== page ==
Of course, Limonov talked about the potential boycott of Gazeta in his Echo of Moscow interview. Like Ryklin, he attributed “such unanimous cries of outrage from all those so-called political parties” to “a memo from the Kremlin.” According to Limonov, the presidential administration issued instructions for organizing some popular party indignation, in the knowledge that a court case currently under way concerns condemning the NBP as an extremist organization.

The next Moscow City Court hearing in the NBP case is set for April 18. Limonov said: “Of course, they had to do something to give the impression that everyone in Russia condemns this person named Limonov – this misanthropist, as they call me.”

Limonov also applied the term “extremism” to a call from political consultant Gleb Pavlovsky for pro-Kremlin youth groups to enter into physical confrontations with Dissenter March participants.

Yezednevnyi Zhurnal notes a curious detail. The Echo of Moscow broadcast included a phone-in poll for listeners: they were asked if they would vote for the NBP in a parliamentary election – and 87% of the 5,800 participants said yes.

In an interview with, Alexei Venediktov notes that the Moscow prosecutor’s office investigation of Echo of Moscow is “an attempt to tell other media outlets that it’s best not to give certain individuals any airtime – not even if they keep silent. And who would risk trouble with the prosecutors for the sake of some Limonov or Illarionov, or some former prime minister called Kasyanov?”

Kommersant says that other leaders of the Other Russia alliance may be next in line for persona non grata status, like Limonov: for example, Garry Kasparov or Mikhail Kasyanov. “At any rate, Gazeta chief editor Petr Fadeyev admits the possibility that this might be a test case,” says Kommersant.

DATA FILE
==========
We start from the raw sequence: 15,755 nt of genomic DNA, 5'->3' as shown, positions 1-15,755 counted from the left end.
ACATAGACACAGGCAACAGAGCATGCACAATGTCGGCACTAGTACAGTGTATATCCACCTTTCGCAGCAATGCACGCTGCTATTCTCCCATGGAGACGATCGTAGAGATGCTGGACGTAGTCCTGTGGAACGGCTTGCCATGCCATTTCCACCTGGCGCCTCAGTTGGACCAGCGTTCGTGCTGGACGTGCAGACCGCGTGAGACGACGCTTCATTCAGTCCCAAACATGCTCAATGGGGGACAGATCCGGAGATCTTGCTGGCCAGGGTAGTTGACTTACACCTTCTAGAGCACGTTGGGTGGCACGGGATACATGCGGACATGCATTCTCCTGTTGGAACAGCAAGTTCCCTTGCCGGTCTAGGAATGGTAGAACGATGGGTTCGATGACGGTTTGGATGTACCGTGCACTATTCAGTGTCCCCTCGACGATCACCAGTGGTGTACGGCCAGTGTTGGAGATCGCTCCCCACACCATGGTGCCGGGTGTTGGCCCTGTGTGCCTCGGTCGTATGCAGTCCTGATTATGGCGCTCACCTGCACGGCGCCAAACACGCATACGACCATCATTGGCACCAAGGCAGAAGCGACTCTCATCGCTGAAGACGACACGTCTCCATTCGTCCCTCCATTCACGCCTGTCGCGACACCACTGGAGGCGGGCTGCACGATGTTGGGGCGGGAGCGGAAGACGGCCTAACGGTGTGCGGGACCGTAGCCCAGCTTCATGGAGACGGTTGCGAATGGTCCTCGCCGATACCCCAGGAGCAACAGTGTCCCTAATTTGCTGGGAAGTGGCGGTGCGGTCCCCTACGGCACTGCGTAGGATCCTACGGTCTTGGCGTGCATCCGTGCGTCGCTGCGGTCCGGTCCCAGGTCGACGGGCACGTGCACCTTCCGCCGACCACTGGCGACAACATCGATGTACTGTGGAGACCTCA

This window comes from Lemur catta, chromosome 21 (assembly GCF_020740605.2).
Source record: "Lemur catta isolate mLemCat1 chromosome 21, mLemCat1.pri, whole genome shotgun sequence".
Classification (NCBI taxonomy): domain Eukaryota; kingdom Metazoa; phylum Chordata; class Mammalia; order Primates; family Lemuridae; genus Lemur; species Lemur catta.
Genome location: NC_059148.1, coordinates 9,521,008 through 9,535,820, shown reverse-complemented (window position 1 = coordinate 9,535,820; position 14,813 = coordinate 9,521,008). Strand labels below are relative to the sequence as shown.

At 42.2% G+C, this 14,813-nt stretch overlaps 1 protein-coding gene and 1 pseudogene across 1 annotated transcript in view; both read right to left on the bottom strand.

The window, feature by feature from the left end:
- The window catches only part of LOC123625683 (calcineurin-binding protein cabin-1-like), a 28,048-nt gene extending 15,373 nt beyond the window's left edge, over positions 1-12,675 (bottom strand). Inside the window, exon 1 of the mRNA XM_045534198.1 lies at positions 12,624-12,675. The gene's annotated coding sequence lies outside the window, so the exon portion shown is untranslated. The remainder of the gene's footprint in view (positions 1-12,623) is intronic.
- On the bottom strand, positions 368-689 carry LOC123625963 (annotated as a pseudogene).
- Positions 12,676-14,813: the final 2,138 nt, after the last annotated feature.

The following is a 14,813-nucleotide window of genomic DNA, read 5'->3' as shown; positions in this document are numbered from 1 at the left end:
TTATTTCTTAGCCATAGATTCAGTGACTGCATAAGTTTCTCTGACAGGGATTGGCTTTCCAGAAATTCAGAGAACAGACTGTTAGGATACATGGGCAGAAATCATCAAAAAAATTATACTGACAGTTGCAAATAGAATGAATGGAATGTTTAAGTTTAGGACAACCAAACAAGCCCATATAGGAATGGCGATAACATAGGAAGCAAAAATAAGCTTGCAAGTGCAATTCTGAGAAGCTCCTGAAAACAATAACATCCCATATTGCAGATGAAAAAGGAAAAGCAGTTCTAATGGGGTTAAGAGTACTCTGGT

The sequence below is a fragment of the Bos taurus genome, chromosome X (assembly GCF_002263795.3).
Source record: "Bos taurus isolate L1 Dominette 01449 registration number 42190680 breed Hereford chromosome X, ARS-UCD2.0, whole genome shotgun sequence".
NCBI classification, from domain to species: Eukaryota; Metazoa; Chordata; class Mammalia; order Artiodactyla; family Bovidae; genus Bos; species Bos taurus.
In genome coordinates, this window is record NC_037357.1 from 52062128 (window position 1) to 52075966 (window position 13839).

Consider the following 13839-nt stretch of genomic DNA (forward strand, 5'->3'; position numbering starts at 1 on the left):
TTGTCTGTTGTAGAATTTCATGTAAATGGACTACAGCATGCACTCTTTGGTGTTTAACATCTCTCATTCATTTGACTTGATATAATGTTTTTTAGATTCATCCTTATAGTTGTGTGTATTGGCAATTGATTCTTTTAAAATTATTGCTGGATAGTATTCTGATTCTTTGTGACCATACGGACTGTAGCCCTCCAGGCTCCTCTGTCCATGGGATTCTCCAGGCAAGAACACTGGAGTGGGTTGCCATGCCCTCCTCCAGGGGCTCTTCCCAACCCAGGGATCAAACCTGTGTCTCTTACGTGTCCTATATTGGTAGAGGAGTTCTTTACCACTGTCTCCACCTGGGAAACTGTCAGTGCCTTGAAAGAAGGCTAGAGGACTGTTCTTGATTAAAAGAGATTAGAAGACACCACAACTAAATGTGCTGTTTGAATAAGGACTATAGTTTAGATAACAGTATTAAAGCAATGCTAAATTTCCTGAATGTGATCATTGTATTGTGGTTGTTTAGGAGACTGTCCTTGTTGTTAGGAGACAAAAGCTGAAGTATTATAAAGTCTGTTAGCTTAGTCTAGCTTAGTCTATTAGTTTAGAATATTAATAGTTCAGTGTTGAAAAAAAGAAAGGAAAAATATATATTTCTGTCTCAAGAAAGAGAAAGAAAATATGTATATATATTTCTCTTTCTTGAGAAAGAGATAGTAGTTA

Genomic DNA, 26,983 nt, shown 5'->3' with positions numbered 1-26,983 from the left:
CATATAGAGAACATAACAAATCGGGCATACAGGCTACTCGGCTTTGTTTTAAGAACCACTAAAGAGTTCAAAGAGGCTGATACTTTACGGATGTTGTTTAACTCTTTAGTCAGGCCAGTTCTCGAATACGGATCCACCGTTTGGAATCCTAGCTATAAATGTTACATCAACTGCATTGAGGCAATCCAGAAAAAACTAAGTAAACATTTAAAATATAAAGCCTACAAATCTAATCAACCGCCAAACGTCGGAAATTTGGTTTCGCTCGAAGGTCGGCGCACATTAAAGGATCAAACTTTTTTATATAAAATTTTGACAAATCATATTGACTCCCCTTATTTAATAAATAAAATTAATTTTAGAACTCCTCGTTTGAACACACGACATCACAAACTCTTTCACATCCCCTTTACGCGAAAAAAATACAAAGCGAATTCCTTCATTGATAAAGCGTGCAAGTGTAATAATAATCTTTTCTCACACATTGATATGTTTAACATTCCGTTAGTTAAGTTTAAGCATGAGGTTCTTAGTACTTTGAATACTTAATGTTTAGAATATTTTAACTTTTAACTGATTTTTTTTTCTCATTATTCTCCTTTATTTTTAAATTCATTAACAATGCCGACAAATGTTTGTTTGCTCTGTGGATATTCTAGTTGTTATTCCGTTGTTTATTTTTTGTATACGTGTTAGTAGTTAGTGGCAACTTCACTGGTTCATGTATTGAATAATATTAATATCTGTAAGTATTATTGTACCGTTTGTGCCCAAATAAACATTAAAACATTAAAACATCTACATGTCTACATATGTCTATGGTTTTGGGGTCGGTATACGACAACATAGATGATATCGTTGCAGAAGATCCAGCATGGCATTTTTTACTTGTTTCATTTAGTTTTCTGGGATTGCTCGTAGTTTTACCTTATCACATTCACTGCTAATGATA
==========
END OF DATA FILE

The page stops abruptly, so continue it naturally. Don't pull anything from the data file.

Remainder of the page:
“This is an attempt to test a certain technique,” Fadeyev told Kommersant. “As for who will apply it – that remains uncertain. It isn’t clear why an interview with a writer has caused such a fuss. After all, our country still has freedom of opinion and freedom of speech. Even if the NBP was officially banned, that doesn’t mean that individual NBP members can’t express their thoughts.” According to Fadeyev, there are no grounds at all for issuing a warning to Gazeta regarding “extremist” activities: “If there had been any extremism in that interview, we wouldn’t have published it. We don’t interview Osama bin Laden, after all.”

In an election year, the authorities are sure to turn their attention to the Internet as well. According to Novye Izvestia, the National Anti-Terrorist Committee (NAC) is working on some amendments intended to increase penalties for ISPs, holding them responsible for dissemination of terrorist or extremist materials.

On April 9, NAC spokesman Nikolai Sintsov said that the NAC is preparing some proposals for changes to legislation: tougher penalties for ISPs, holding them responsible for dissemination of terrorist materials. News agencies quote Sintsov as saying: “We believe that strict measures should be taken to prevent terrorist and extremist ideas from being promulgated via the Internet.”

Viktor Ozerov, chairman of the Federation Council’s defense and security committee, assured Novye Izvestia that if some way can be found of implementing this idea in terms of technology, lawmakers will certainly find a way of setting it down in law.

Ivan Zasursky, director of the Media Culture and Communications Laboratory (Journalism Faculty, Moscow State University), says the special services already have ways of monitoring the Internet: “They already see everything and know everything. They’re already reading e-mail – what more do you want?” Zasursky attributes attempts to pass tougher legislation to the approaching elections. “In principle, they’re sure to tighten the screws to some extent in the lead-up to elections,” he told Novye Izvestia. “The only question is how tight they will be.”